Finally, make sure that all employees understand the definition and consequences of fraud. Let them know about the steps being taken to prevent it, but do some unannounced auditing on your own. Include a session on fraud in orientation and get current staff up in orientation and get current staff up to speed. Explain that this is necessary for their protection, too. Make it easy to report fraud anonymously, with no fear of repercussions. 
This may seem like a lot of extra tasks in your workday, but imagine the time you’ll lose tracking down fraudulent activity if it occurs. So spend a fraction of that time upfront.
If you have questions on this subject, or anything else Accounting or QuickBooks related, give us a call or email. We’re here to be your partner.

Is 2013 the Year You Finally Go Mobile With Financial Data?

January 1, 2013 · Posted in QuickBooks Help, QuickBooks Software, QuickBooks Training · Comment 
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Figure 1: You can see this screen no 
matter where you and your smartphone
are they recently upgraded Android
 version is pictured here). 


Using QuickBooks Mobile, you’ll improve business relations, put out fires before they start and unchain yourself from your office computer.

There are only a few reasons why youwouldn’t be using QuickBooks Mobile on your smartphone. Maybe you don’t have a smartphone. Or when you’re out of the office, you don’t want to be available for accounting work. Or you might not think that it has enough features to make it worth using.

While the first two reasons are a matters of personal preference, the third just isn’t true. QuickBooks Mobile automatically — and almost instantly — synchronizes the data from your desktop or laptop computer copy for QuickBooks. While it’s only focused on sales, not payables or payroll, you can manage receivables quite nicely whether you’re in a customer’s office or at a trade show or community event — or sitting on the couch at home.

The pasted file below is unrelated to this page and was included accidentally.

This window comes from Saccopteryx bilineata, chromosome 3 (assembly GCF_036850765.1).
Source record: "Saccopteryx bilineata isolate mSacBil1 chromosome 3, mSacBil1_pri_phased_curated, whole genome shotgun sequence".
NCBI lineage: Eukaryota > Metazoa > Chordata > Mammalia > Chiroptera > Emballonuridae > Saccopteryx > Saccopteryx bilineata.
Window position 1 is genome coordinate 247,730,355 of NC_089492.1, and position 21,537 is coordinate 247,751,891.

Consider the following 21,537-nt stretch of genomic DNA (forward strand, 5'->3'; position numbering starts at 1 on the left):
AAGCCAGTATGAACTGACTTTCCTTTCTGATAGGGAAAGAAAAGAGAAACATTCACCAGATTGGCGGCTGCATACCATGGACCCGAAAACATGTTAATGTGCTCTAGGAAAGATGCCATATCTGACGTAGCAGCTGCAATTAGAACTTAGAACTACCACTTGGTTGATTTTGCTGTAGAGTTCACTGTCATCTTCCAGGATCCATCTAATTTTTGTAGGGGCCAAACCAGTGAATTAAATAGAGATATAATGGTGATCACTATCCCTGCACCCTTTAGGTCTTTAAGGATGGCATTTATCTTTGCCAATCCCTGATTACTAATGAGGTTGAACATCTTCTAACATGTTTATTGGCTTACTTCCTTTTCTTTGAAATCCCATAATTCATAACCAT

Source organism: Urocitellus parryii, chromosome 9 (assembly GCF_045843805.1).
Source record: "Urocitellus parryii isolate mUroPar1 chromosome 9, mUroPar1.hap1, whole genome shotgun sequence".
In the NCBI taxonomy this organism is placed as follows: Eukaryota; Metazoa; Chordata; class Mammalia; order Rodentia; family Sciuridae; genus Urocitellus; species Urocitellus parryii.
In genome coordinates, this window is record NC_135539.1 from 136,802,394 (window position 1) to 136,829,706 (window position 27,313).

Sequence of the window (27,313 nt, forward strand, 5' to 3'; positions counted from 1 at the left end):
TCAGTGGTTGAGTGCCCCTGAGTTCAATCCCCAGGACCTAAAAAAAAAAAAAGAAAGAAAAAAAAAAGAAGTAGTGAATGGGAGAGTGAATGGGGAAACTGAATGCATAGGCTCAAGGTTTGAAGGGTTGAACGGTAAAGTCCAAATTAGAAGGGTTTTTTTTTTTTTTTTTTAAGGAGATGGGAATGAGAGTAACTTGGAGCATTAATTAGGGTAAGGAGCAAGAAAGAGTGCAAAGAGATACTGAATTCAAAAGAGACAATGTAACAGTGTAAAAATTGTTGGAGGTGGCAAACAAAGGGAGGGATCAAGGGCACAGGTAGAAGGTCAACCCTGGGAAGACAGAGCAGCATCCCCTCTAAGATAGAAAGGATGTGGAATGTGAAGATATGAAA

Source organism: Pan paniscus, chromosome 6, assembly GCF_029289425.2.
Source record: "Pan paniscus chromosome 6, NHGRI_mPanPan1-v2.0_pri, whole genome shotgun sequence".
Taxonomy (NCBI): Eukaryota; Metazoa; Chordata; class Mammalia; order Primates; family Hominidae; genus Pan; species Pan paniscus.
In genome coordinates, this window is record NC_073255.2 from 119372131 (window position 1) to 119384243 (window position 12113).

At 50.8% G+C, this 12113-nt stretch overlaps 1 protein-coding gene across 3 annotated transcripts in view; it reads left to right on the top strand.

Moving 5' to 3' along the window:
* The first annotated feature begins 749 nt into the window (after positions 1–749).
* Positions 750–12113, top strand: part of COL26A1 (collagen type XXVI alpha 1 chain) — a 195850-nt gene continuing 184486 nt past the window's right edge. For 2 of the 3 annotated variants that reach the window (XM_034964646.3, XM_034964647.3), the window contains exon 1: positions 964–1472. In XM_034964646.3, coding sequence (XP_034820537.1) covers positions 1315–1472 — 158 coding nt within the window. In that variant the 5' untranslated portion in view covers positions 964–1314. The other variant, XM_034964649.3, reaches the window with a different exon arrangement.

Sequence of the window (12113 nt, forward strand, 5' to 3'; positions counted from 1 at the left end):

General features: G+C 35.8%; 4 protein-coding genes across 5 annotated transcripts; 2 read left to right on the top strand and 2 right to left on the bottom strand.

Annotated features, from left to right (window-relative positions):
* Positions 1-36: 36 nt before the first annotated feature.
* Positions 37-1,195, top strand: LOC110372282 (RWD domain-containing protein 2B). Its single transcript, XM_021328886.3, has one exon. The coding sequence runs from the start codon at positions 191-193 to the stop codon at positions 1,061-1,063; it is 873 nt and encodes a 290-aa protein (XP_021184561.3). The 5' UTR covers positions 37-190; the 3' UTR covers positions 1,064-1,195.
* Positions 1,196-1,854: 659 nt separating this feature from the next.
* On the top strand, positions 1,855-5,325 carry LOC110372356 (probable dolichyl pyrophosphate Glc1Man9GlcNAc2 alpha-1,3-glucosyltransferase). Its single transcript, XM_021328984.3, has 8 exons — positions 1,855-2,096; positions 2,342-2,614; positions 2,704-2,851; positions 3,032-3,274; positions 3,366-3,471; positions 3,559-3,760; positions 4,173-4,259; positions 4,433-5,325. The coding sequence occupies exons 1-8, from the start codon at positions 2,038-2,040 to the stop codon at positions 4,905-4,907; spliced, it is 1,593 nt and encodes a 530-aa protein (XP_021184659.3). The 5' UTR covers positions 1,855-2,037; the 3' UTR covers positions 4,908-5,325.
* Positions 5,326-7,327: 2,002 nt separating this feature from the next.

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Figure 2: You can record sales receipts and payments on your smartphones — even schedule appointments that move to your Google calendar.


Countless Scenarios

There are numerous situations where you might want to access, add or edit customers, estimates, invoices, sales receipts or payments when you’re not near the PC where QuickBooks is installed, like these:

    • You do a half day of onsite training and your client wants to pay you cash right then to qualify for a discount. You can record the payment and email a sales receipt.
    • You’re on the road and you want to see how well your bookkeeper is managing receivables. QuickBooks Mobile displays three views: recent activity, today and upcoming.
    • You’re with a client who would like to give you a check to get current, but he or she can’t find the invoice. Rather than calling your office and sitting on hold until someone has time to look, you can pull up the form on your smartphone to discuss it.  
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Figure 3: Missed your flight and afraid you’ll miss the current payroll run, too? Intuit Online Payroll gives you access from your Android or iPhone.


The Perils of Payroll

QuickBooks Mobile doesn’t support payroll, but Intuit Online Payroll does. Like QuickBooks Mobile, the app itself is free (of course, you have to pay for the service itself). You can view the most recent payroll run and employee information, as well as preparing, previewing and approving the current payroll.

Neither app is available yet for the iPad, though QuickBooks Online is.

Paper or Plastic?

If you’ve been in business for very long and still don’t accept credit cards, you have an idea of how many sales you’ve lost. And QuickBooks Mobile won’t let you do so, anyway. You’ll need to get a merchant account from Intuit Merchant Service for QuickBooks (fees apply). A merchant account allows you to accept plastic through QuickBooks itself, your web browser, your web storefront — and on your smartphone or iPad.

To do so, you’ll need to apply for a merchant account and download Intuit’s free GoPayment app. You can either swipe cards on the free mobile reader or type numbers in. Your customers sign their names on the surface of your mobile device, and you can print or email a receipt. 

It would be nice if those credit card payments were just instantly zapped into the right places in QuickBooks, but alas, it isn’t so. You’ll need to do some setup and processing both within QuickBooks and in the online Intuit Merchant Service Center. We can help you with setup and your initial transactions to make sure all of your payments get through and are deposited and/or credited correctly. 

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Figure 4: You’ll need to get acquainted  with the Intuit Merchant Service Center
 to work with credit card payments.

We think you’ll find that once you start using all of the mobile payments services that Intuit offers, you’ll wonder what took you so long.

If you have any questions, or need help getting set up, call us…